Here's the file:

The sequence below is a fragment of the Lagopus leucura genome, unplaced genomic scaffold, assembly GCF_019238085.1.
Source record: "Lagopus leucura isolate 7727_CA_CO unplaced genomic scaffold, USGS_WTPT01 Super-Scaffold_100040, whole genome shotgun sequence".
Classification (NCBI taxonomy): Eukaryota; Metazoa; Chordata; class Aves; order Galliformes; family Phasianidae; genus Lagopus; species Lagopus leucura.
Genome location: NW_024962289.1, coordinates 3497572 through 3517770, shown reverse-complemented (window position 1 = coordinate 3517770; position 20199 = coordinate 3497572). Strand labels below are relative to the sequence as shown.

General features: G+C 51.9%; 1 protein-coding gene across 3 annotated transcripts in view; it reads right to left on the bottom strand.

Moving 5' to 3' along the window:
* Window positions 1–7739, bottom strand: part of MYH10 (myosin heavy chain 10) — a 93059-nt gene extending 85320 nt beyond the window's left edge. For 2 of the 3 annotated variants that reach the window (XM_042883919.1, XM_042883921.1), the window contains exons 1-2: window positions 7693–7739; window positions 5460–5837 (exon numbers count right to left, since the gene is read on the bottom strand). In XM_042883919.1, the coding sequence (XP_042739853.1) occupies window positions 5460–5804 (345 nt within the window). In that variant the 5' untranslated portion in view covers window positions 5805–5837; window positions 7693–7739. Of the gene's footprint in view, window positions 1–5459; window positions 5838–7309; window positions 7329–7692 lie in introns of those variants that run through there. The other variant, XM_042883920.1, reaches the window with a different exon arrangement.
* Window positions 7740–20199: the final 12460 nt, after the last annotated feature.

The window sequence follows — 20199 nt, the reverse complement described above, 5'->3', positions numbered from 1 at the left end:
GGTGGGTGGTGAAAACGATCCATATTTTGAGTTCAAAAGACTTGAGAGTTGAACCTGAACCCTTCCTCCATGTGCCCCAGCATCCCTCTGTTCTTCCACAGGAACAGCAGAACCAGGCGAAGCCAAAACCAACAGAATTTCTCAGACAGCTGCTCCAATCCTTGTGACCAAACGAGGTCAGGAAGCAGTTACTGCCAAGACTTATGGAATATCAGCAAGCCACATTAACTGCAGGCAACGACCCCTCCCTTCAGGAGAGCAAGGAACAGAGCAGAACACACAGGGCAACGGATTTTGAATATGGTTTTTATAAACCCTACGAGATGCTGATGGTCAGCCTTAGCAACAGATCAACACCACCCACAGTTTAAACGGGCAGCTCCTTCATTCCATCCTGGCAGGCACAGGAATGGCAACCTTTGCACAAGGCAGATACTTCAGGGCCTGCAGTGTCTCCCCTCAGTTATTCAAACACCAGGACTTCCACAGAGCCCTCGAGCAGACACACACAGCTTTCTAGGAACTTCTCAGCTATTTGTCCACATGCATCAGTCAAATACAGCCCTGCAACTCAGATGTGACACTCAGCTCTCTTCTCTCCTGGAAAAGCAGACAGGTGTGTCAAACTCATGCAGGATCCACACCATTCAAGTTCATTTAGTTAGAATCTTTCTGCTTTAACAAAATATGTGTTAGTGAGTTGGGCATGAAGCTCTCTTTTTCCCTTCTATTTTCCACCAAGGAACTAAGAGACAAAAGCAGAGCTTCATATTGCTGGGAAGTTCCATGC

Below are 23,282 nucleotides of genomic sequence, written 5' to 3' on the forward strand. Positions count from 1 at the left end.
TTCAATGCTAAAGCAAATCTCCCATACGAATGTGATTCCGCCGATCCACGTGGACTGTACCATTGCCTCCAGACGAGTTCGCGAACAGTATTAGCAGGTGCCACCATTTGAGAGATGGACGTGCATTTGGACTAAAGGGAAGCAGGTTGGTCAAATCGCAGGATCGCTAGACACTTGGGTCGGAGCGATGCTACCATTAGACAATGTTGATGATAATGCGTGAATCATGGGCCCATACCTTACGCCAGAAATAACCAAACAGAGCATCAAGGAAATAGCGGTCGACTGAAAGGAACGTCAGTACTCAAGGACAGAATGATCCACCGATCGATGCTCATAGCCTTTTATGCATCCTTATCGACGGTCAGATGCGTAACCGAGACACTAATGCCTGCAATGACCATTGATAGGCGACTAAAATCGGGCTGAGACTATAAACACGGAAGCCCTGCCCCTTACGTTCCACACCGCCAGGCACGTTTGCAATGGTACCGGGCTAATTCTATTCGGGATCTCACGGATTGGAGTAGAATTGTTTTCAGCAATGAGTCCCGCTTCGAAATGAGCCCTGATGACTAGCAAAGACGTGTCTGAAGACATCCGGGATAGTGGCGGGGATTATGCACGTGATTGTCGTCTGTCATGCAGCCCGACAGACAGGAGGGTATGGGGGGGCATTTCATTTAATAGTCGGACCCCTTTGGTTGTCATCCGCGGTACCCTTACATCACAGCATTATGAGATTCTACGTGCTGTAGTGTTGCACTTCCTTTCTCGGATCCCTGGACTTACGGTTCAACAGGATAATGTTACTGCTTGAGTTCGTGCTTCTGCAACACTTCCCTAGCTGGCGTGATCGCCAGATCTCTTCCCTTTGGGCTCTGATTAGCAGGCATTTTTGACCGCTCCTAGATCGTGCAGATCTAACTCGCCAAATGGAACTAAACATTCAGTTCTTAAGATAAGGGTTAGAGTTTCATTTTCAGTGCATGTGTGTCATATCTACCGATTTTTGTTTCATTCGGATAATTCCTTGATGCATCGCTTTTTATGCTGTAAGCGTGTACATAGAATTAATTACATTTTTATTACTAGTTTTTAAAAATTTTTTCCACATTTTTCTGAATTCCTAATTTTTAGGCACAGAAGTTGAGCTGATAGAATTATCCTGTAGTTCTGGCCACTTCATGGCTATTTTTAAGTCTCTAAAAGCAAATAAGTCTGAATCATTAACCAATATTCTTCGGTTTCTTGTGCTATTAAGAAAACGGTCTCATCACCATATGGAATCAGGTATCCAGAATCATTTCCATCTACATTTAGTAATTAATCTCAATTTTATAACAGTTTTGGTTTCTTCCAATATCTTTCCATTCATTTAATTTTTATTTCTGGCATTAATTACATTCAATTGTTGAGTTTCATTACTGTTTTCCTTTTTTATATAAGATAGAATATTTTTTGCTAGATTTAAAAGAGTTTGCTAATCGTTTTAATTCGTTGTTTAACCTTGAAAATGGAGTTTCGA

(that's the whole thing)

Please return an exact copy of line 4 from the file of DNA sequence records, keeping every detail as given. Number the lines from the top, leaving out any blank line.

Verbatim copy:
Genome location: NW_024962289.1, coordinates 3497572 through 3517770, shown reverse-complemented (window position 1 = coordinate 3517770; position 20199 = coordinate 3497572). Strand labels below are relative to the sequence as shown.